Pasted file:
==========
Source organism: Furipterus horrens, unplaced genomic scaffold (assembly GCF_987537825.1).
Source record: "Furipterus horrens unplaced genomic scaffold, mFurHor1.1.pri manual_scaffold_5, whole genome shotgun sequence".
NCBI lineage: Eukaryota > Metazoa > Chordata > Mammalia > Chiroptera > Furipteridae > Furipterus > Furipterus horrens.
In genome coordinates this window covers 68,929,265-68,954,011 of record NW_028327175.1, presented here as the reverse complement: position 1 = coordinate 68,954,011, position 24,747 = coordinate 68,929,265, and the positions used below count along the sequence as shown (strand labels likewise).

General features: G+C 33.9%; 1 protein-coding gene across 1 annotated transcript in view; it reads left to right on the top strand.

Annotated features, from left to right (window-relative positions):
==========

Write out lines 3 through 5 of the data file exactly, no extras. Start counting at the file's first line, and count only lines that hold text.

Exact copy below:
NCBI lineage: Eukaryota > Metazoa > Chordata > Mammalia > Chiroptera > Furipteridae > Furipterus > Furipterus horrens.
In genome coordinates this window covers 68,929,265-68,954,011 of record NW_028327175.1, presented here as the reverse complement: position 1 = coordinate 68,954,011, position 24,747 = coordinate 68,929,265, and the positions used below count along the sequence as shown (strand labels likewise).

General features: G+C 33.9%; 1 protein-coding gene across 1 annotated transcript in view; it reads left to right on the top strand.